Mammoth Energy Services posts annual loss after internal issues
While Mammoth Energy Services Inc. and the oil and gas industry it services had a down year in 2019, its top executive says the company stabilized its electric grid-building operations.
Arty Straehla, Mammoth’s CEO, stated Thursday the company’s hiring of a new president for its infrastructure division in November stabilized the unit’s operations.
“The new president has been able to fill several key management positions with highly qualified people from other large infrastructure focused companies, and the performance of the business is improving,” he told analysts in a call after Mammoth’s earnings were released on Thursday.
“As the new management team gets to work, demand remains strong throughout the industry, especially in the transmission and renewables, construction areas. New bidding opportunities are being pursued.
“The backlog for our infrastructure division currently stands at $490 million.”
As for earnings, the company posted a net loss for 2019 of about $79 million, or $1.76 a share, on total revenue of about $625 million, the release showed.
In 2018, it had posted a profit of about $236 million, or $5.24 a share, on total revenue of about $1.7 billion.
Mammoth’s 2019 adjusted earnings before interest, taxes, depreciation and amortization was $77.3 million. Its 2018 adjusted EBITDA earnings was $547.3 million.
The company was hurt across all its oil- and gas-related operating segments during the year by dramatically slower work being carried out by its customers.
But its bottom line numbers for 2019 were hurt most by fallout that resulted after its efforts to work with the power authority in Puerto Rico to repair and then strengthen that island’s grid in the wake of Hurricane Maria in 2017 ended.
A Mammoth subsidiary, Cobra Acquisitions, had bid for and obtained $1.8 billion in contracts to undertake those efforts.
However, it shut down operations on the island at the close of 2018 after the power authority encountered funding problems.
Before that, a federal grand jury meeting in Puerto Rico indicted a former top executive at Cobra, accusing him of illegally influencing a federal official to gain business there. A Federal Emergency Management Agency official also was indicted as part of the alleged scheme.
The case continues, while the executive no longer works for Mammoth.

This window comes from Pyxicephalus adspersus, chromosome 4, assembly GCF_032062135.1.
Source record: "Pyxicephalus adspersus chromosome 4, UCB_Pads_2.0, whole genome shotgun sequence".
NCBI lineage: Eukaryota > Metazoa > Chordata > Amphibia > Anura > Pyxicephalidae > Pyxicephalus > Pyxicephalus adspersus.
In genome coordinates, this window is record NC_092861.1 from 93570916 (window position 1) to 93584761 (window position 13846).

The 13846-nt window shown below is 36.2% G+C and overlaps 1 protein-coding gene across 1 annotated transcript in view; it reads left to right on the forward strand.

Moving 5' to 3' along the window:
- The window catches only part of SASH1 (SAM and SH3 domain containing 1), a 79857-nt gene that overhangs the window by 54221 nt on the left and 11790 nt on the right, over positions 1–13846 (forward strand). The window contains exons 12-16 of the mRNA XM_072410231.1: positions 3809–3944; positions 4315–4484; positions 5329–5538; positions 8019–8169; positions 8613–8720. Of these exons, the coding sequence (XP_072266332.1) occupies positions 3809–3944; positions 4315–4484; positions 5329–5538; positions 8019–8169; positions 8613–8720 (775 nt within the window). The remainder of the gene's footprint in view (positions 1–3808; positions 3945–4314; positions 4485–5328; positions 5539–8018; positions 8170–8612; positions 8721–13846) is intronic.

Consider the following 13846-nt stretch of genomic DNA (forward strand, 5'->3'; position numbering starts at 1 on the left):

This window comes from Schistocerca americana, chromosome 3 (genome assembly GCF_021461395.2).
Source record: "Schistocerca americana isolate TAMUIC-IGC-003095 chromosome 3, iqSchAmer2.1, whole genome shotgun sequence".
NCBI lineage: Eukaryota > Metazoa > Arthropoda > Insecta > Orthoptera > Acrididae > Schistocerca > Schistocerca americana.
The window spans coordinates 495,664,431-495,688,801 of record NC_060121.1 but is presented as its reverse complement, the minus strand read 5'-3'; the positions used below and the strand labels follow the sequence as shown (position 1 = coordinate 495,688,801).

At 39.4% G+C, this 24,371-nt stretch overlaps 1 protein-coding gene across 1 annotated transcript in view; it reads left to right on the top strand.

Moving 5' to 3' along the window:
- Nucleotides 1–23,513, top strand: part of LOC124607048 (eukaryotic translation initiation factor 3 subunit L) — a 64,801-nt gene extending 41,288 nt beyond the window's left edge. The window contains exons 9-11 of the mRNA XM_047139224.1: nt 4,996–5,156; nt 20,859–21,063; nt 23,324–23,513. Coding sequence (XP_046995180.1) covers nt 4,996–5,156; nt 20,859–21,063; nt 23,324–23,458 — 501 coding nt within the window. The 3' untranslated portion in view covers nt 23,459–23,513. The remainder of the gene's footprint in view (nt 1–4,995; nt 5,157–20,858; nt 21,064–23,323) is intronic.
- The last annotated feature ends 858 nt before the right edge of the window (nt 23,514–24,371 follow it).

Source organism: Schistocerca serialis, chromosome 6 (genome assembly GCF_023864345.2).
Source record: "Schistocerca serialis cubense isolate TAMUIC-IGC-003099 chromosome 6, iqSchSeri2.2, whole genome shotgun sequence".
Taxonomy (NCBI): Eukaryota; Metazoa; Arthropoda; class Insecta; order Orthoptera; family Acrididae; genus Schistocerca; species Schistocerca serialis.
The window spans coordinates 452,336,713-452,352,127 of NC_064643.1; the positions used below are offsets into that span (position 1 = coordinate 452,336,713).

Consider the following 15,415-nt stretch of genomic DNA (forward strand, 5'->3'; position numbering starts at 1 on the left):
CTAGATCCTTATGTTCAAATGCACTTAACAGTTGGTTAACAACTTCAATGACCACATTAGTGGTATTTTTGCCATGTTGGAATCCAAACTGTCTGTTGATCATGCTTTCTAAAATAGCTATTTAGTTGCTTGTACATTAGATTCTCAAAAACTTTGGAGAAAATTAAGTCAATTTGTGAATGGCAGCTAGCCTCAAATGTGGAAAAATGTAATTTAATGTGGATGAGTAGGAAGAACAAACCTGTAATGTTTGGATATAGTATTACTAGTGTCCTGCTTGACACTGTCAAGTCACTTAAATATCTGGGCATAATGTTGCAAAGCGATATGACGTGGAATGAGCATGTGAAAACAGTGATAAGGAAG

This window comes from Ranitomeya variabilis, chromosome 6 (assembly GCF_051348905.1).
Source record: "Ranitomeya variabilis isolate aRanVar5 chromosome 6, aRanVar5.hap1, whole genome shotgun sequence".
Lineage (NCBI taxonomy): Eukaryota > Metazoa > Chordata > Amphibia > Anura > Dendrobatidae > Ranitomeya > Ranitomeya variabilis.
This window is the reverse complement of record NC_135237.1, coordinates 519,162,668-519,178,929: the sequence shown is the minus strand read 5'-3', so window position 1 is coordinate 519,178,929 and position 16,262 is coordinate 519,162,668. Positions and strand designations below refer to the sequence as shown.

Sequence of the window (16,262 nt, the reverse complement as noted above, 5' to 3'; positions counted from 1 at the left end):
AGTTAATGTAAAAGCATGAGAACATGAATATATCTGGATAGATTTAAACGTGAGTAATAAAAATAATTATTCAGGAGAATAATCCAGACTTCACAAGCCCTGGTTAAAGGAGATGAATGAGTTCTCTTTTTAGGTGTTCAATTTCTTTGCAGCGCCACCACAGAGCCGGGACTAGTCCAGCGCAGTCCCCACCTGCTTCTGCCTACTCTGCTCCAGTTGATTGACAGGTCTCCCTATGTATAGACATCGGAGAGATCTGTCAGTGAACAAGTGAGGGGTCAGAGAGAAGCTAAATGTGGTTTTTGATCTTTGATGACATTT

“As you can imagine, we are limited in what we can say about pending litigation as it progresses through the courts,” Straehla said Thursday.
But he noted that Mammoth continues to seek owed money for work it did on the island from its power authority as it moves through its own bankruptcy process. Straehla also stated that rebuilt electrical infrastructure work Mammoth had completed there had stood up well to recent earthquakes striking the territory.
Meanwhile, revenues contributed to Mammoth’s operations in 2019 by its infrastructure services division only amounted to about 20% of what it had contributed in 2018 — $214.4 million, compared to $1.1 billion.
As for Mammoth’s other units servicing the oil and gas industry, their performances also were down, year-over-year.
The company’s pressure pumping services unit contributed revenues of $246.3 million in 2019, compared to $369.5 million in 2018.
Its sand proppant services unit contributed revenues of $99.6 million in 2019, compared to $168.3 million in 2018.
Its drilling services unit contributed revenues of $32.2 million in 2019, compared to $66.7 million the previous year. It temporarily shut its contract land drilling operations in December because of a lack of demand for that service.
And its other services units contributed revenues of $69.3 million in 2019, compared to $83.7 million in 2018.
The company reported it cut its selling, general and administrative expenses by about $22 million, year-over-year.
On Thursday, Straehla also touched on progress that two new subsidiaries Mammoth created last year involving both manufacturing and engineering services are making, noting both are growing.
“Anaconda, our manufacturing operation in Oklahoma, is currently building and refurbishing equipment for both our drilling equipment and water transfer companies,” he said.
“Aquawolf, our engineering business, is working on projects for several customers and growing its customer base. Both … have the potential to grow over the coming years.
“Given the current oil-field market conditions, we are working hard to control costs and transition Mammoth into a more industrial-focused company,” he said.